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Lane 189 by UNStudio: Ahead of the Curve

Known as an innovator in developing the relationship between digital technology and architecture, UNStudio explores the formal complexity and a deep integration of facade and interior space in a Shanghai shopping mall Lane 189. Neo Disheng writes for Cubes 87.

Lane 189 by UNStudio: Ahead of the Curve

The design incorporates elements of ‘old Shanghai’ through geometry, pattern and materialisation, and combines these with a contemporary urban experience


August 30th, 2017

When Lane 189, a new shopping mall designed by UNStudio, opened in Shanghai last December, its visitors were welcomed by an unique acoustically enhanced shopping experience where 3D sound systems create a surreal aural environment. The event exemplified the challenge shopping malls face in this era of digital upheaval: innovate or succumb to the onslaught of online retail.

UNStudio would know about this; they have done research on the issue in collaboration with several Dutch universities. Their study looked at how to transform shopping spaces into social places to prevent them from dying out.

In fact, Van Berkel does not see Lane 189 as a place to merely buy things. Rather, the building was designed as a vertical public square. “The idea of a vertical square where people meet is perhaps the first idea I think of when we design these malls. I am often inspired by art, and in this case, artists like Rauschenberg and Warhol, who were fascinated with the culture of shopping and the things one finds along the way,” says Van Berkel.

The social spaces at Lane 189 manifest in various forms and are dispersed throughout the building. These, along with the other programmes in the building, are encapsulated within a complex-looking three-dimensional skin. Besides creating an attractive public destination in the city of Shanghai, the facade gives Lane 189 its urban character through a calculated play on visual porosity.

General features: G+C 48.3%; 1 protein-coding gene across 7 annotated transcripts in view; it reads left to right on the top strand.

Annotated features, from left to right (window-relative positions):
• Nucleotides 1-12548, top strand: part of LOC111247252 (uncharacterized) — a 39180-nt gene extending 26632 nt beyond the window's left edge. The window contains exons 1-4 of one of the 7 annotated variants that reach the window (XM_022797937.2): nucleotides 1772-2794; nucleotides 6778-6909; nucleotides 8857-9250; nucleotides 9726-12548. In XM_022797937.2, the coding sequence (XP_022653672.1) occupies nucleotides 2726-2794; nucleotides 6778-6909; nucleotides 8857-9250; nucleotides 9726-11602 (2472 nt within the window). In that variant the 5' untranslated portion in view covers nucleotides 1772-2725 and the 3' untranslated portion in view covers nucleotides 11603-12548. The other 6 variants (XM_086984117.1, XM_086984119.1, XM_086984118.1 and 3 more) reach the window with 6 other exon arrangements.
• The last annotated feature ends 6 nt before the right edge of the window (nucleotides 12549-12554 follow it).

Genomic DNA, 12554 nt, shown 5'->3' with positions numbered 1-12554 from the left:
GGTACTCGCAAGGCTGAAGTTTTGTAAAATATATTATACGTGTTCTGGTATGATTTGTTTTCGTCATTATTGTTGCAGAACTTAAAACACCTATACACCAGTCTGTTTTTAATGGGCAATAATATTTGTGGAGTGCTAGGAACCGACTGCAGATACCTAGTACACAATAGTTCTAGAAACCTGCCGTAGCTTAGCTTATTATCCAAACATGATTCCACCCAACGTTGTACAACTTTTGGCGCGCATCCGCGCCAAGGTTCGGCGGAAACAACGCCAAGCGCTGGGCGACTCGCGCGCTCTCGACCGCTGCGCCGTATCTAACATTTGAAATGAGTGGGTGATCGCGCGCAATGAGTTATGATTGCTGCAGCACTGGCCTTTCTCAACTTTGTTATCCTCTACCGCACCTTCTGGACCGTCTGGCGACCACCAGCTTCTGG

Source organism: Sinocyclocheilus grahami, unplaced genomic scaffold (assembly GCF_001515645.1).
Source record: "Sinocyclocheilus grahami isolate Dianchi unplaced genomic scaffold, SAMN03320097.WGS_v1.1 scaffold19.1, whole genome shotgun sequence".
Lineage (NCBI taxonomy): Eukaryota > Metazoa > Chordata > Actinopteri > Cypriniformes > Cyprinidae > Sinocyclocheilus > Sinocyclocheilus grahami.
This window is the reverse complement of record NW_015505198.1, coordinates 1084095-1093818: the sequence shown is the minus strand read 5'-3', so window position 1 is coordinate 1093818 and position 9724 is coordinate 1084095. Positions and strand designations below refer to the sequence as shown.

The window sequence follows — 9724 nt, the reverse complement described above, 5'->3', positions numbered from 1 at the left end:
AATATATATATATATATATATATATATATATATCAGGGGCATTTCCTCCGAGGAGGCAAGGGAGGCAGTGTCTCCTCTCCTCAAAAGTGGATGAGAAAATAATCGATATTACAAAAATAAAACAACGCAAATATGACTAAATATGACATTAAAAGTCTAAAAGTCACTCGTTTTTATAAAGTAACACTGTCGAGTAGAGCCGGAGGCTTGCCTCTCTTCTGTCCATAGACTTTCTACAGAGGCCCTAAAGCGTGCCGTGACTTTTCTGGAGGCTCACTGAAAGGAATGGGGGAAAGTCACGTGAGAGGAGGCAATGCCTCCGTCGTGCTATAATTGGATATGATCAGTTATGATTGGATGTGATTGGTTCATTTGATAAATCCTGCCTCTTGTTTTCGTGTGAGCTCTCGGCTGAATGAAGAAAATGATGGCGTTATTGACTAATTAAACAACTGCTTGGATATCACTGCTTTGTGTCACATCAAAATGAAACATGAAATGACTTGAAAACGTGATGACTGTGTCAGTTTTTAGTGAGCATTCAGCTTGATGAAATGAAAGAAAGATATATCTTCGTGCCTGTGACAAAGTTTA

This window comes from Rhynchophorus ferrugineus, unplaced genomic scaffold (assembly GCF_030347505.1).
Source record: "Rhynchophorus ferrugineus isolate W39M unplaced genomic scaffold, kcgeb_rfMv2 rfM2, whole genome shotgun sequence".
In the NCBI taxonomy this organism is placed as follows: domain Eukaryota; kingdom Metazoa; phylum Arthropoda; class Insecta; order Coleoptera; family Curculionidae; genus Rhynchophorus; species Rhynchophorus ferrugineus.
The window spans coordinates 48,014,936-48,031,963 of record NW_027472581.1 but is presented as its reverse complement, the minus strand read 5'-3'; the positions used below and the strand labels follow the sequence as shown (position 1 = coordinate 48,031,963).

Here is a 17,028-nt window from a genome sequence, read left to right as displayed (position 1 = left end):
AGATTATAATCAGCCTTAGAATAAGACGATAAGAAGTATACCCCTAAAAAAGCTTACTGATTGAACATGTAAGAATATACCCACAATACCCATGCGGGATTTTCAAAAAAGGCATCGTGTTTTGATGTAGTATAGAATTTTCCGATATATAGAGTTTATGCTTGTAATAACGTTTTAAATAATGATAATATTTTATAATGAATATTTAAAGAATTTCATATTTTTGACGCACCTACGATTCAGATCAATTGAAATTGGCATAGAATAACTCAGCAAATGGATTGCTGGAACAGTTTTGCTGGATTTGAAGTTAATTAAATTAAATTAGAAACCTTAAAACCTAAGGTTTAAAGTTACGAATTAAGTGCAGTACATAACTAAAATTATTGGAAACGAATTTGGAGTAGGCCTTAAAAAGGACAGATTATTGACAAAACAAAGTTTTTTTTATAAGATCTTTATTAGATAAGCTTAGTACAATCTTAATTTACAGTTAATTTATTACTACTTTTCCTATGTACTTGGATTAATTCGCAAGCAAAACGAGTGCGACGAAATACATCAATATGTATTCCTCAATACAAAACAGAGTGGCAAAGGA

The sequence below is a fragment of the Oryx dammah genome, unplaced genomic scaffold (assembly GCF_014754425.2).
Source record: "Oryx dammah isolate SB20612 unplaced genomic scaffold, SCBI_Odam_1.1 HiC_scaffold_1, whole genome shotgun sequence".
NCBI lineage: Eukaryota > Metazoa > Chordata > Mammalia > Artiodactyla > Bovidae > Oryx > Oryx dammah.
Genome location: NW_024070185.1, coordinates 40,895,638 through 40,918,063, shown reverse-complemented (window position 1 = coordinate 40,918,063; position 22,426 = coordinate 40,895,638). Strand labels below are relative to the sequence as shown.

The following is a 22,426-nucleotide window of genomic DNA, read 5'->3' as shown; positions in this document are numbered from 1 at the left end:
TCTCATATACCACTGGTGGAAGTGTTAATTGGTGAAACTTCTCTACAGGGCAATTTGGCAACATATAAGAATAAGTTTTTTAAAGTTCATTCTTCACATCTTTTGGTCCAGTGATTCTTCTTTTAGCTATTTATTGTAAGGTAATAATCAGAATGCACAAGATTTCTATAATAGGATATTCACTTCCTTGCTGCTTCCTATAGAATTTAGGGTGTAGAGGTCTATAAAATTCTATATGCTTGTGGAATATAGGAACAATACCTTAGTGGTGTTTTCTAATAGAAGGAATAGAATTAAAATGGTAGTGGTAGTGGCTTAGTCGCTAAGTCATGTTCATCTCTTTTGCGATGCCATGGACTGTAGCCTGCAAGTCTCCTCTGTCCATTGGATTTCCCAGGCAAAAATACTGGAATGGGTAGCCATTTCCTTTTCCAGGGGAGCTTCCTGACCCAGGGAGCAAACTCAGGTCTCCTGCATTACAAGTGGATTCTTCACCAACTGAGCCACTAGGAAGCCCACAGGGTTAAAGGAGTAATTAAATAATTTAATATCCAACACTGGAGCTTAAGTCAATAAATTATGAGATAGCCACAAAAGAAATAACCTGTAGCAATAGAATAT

While the spatial layout of Lane 189’s design was inspired by art, its aesthetic can be traced to Van Berkel’s interest in science. This can be seen in the beautiful glass patterns that form the skylight above the central void. “It plays with this idea of patterns you don’t recognise immediately but that are influenced by images of science… It could easily be seen as a pattern coming out of nature. Like in the facade, it is a beautifully controlled chaos,” he explains.

He continues, “The pattern-making on the facade can also be found in the internal balconies and the void space, and because they have the visual refinement common to patterns, the building appears to be woven into one holistic visual effect.”

Lane 189 is yet another demonstration of architecture’s mastery at delivering ‘hardware’ – architectural interventions. However, Van Berkel is of the view that architecture is still quite behind in providing the ‘software’ solutions increasingly needed in this age.

Big data, automation, artificial intelligence, virtual reality – there are endless challenges that the profession (which Van Berkel jokingly critiques as the Walkman in an iPhone world) must contend with today.

Read the complete article in Cubes 87! On shelves now!

Photography © Hufton+Crow (courtesy of UNStudio), unless otherwise stated


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